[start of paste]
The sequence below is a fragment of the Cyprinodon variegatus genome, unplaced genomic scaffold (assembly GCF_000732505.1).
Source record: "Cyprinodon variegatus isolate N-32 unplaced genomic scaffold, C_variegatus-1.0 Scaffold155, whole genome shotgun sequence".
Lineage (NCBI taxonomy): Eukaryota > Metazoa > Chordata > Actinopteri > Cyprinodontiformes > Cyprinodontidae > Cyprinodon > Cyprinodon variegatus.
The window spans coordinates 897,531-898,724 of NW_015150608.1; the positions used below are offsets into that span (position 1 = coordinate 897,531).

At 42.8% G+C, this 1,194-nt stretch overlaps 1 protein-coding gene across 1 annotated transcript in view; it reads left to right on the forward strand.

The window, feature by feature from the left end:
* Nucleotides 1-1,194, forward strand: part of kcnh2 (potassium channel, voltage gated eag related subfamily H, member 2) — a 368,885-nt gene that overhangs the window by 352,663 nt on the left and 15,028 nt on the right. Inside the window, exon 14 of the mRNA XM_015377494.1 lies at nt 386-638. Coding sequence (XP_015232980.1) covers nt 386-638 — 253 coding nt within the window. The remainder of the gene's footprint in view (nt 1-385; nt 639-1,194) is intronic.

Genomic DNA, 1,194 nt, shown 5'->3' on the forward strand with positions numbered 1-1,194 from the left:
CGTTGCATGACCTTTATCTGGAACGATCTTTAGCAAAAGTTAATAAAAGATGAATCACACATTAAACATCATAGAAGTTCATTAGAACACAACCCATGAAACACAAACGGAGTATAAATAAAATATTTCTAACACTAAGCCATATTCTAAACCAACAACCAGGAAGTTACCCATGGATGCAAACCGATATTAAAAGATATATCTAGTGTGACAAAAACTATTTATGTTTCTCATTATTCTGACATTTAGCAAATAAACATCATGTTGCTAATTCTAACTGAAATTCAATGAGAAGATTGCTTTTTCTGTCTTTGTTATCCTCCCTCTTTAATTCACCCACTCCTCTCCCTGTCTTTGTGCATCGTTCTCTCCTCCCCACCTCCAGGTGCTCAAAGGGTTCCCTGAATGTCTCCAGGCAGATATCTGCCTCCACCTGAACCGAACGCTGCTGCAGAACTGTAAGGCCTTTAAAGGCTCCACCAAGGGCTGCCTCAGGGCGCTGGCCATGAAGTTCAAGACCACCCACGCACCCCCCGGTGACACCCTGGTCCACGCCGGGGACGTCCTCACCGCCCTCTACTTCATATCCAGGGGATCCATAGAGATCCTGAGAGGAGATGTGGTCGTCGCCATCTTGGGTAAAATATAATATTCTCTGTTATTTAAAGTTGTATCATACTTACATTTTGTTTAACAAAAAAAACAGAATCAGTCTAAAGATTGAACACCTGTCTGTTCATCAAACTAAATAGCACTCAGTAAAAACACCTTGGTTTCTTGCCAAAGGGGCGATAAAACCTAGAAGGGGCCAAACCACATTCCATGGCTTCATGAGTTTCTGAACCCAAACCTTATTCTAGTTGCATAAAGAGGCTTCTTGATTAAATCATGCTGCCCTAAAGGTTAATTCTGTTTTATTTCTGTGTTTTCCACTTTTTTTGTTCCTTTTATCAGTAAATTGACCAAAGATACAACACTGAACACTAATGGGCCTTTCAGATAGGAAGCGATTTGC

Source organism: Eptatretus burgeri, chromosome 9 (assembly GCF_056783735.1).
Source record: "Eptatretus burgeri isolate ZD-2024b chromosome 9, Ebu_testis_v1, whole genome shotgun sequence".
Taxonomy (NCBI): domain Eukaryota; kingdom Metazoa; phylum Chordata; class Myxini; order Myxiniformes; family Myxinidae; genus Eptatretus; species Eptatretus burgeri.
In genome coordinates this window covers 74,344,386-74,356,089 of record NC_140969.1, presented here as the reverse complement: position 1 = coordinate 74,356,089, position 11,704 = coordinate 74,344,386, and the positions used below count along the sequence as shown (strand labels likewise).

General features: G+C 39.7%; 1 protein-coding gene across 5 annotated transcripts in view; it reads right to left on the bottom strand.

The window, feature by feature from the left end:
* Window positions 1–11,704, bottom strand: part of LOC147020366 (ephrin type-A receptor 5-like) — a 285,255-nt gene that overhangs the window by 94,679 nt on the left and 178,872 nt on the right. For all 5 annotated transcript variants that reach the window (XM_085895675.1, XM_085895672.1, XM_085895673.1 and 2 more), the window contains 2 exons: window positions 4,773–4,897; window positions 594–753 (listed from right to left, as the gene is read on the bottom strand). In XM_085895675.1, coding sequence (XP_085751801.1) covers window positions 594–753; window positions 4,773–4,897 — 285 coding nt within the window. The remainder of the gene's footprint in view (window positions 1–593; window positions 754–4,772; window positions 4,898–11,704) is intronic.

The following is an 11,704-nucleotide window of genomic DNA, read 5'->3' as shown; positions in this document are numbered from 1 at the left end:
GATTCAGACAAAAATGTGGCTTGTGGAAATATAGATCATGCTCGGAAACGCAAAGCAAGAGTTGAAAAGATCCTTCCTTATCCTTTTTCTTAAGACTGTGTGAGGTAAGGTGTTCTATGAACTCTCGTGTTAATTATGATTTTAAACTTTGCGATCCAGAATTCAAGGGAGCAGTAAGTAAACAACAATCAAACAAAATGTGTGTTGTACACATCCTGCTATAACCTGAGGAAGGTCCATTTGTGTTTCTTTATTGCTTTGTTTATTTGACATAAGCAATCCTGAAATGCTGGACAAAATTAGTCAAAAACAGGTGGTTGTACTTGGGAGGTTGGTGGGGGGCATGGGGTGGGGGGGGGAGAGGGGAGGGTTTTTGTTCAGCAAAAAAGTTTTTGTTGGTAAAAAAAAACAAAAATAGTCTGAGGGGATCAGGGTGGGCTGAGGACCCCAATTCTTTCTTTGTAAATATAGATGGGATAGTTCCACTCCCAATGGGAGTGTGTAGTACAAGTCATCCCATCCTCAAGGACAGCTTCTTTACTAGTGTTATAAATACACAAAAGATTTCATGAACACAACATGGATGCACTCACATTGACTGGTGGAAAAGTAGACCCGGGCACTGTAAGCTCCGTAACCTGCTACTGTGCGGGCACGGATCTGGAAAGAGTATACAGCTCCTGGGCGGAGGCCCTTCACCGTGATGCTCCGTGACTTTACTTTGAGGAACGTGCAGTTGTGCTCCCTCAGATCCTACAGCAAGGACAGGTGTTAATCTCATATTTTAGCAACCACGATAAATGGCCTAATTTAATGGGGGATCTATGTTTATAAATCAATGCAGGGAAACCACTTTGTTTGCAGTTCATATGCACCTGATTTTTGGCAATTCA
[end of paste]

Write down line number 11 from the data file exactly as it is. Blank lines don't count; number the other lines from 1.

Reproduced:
Source record: "Eptatretus burgeri isolate ZD-2024b chromosome 9, Ebu_testis_v1, whole genome shotgun sequence".